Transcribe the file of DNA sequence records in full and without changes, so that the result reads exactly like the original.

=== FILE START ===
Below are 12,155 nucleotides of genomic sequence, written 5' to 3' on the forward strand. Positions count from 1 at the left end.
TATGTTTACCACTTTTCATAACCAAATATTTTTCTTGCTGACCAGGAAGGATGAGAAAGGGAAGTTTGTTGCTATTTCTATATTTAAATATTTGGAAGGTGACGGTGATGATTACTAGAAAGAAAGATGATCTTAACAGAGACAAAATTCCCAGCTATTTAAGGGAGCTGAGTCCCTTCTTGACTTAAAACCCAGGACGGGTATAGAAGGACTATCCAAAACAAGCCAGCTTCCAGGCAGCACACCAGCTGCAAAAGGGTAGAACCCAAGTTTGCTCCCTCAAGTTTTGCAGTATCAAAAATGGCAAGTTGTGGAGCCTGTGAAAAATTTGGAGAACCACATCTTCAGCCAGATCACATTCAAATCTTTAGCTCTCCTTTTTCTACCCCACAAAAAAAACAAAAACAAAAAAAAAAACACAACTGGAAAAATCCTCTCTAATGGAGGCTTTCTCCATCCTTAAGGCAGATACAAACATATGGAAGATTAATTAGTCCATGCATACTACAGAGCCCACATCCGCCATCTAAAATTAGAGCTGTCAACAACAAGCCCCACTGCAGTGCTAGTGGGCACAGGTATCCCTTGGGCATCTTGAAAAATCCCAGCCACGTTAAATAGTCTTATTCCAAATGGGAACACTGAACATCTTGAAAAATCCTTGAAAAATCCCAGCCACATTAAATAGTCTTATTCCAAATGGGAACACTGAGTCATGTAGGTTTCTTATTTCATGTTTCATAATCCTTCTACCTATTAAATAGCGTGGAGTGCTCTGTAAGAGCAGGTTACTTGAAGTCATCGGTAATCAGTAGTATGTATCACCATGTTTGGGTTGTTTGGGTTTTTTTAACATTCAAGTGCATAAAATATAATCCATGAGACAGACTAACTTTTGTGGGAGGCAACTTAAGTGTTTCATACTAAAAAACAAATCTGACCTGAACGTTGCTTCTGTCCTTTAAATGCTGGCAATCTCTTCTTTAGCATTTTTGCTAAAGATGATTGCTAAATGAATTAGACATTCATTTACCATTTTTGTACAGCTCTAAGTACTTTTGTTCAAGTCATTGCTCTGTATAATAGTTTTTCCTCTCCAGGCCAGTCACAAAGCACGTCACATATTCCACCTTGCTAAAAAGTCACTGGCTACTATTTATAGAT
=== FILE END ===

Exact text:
Below are 12,155 nucleotides of genomic sequence, written 5' to 3' on the forward strand. Positions count from 1 at the left end.
TATGTTTACCACTTTTCATAACCAAATATTTTTCTTGCTGACCAGGAAGGATGAGAAAGGGAAGTTTGTTGCTATTTCTATATTTAAATATTTGGAAGGTGACGGTGATGATTACTAGAAAGAAAGATGATCTTAACAGAGACAAAATTCCCAGCTATTTAAGGGAGCTGAGTCCCTTCTTGACTTAAAACCCAGGACGGGTATAGAAGGACTATCCAAAACAAGCCAGCTTCCAGGCAGCACACCAGCTGCAAAAGGGTAGAACCCAAGTTTGCTCCCTCAAGTTTTGCAGTATCAAAAATGGCAAGTTGTGGAGCCTGTGAAAAATTTGGAGAACCACATCTTCAGCCAGATCACATTCAAATCTTTAGCTCTCCTTTTTCTACCCCACAAAAAAAACAAAAACAAAAAAAAAAACACAACTGGAAAAATCCTCTCTAATGGAGGCTTTCTCCATCCTTAAGGCAGATACAAACATATGGAAGATTAATTAGTCCATGCATACTACAGAGCCCACATCCGCCATCTAAAATTAGAGCTGTCAACAACAAGCCCCACTGCAGTGCTAGTGGGCACAGGTATCCCTTGGGCATCTTGAAAAATCCCAGCCACGTTAAATAGTCTTATTCCAAATGGGAACACTGAACATCTTGAAAAATCCTTGAAAAATCCCAGCCACATTAAATAGTCTTATTCCAAATGGGAACACTGAGTCATGTAGGTTTCTTATTTCATGTTTCATAATCCTTCTACCTATTAAATAGCGTGGAGTGCTCTGTAAGAGCAGGTTACTTGAAGTCATCGGTAATCAGTAGTATGTATCACCATGTTTGGGTTGTTTGGGTTTTTTTAACATTCAAGTGCATAAAATATAATCCATGAGACAGACTAACTTTTGTGGGAGGCAACTTAAGTGTTTCATACTAAAAAACAAATCTGACCTGAACGTTGCTTCTGTCCTTTAAATGCTGGCAATCTCTTCTTTAGCATTTTTGCTAAAGATGATTGCTAAATGAATTAGACATTCATTTACCATTTTTGTACAGCTCTAAGTACTTTTGTTCAAGTCATTGCTCTGTATAATAGTTTTTCCTCTCCAGGCCAGTCACAAAGCACGTCACATATTCCACCTTGCTAAAAAGTCACTGGCTACTATTTATAGAT